"Person-first" versus "Identity-first" Language

In today's landscape of diversity work in higher education, disability is central to Western's commitment to increase and celebrate campus diversity. As a recent example of that commitment, the Disability Access Center (DAC) has moved into the Access, Diversity, Equity, and Inclusion Unit of Western Washington University.  

As Disability Services professionals, including those at DAC, work to increase inclusion and access at Western, the language we use is important.  Our language should align with the community we serve and reflect our shared beliefs about disability. The work of disability access in higher education, and that of disability justice more broadly, is dynamic and constantly evolving. Similarly, the way we talk about disability must also evolve.

As the work of disability access in higher education has changed, so has the language that we use to talk about disability.  While many of us have been taught that "person-first" language is the most respectful way to refer to disabled people, recent activism and scholarship is moving towards acknowledging that identity cannot be separated from disability, which is an intrinsic part of how a person exists in the world. Thus, the disabled community is moving towards identity first language to acknowledge the relationship between identity and disability.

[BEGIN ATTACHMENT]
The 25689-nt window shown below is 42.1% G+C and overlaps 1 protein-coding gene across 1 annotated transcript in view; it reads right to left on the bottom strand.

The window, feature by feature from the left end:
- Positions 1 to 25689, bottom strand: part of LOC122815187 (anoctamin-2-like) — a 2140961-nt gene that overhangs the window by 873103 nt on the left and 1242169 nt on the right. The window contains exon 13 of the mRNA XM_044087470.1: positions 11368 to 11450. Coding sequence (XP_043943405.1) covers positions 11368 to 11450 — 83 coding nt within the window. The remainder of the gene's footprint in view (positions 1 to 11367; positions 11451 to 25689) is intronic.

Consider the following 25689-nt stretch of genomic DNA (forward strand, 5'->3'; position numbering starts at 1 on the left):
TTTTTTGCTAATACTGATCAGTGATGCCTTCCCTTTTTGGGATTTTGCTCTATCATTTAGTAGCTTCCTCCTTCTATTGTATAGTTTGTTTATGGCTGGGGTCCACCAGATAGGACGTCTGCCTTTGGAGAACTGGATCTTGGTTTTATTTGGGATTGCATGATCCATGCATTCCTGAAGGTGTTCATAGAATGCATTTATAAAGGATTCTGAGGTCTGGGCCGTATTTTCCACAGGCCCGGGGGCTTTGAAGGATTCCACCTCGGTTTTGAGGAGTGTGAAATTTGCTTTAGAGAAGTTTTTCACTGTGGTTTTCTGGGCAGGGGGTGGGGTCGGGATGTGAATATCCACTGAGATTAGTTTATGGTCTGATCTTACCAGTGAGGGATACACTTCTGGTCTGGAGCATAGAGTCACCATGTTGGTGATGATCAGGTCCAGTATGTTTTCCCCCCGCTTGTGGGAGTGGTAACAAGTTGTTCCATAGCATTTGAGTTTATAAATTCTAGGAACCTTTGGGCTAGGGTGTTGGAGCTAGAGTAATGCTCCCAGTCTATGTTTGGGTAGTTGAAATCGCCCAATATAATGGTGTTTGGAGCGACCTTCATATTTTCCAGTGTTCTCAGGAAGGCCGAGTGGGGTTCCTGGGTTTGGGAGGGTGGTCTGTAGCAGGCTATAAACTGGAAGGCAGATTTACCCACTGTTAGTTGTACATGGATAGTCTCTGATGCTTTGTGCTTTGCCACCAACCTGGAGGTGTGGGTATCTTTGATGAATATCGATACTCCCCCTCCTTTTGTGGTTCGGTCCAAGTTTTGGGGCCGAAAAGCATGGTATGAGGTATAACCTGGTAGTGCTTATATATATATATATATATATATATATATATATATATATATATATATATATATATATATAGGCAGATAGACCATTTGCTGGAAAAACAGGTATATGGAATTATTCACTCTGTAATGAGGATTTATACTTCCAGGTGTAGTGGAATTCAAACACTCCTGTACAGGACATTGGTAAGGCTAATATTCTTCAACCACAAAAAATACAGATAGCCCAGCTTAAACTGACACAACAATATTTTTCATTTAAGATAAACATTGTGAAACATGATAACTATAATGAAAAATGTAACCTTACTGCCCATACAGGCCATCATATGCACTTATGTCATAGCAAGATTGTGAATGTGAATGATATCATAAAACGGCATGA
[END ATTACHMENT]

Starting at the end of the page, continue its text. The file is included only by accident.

In accordance with the Council of Advancement of Standards in Higher Education, the Disability Access Center uses and recommends the following convention

    • In general, use person-first language when talking to or about a specific disabled individual: "Drew is a person with a disability." 
    • In general, use identity-first language when talking to or about a group: "The disabled students."   

    Examples

    • Person-first language: "Person with a disability.
    • Identity-first language: "Disabled people.

    Resources:

    2019 CAS Contextual Statement

    AHEAD Statement on Language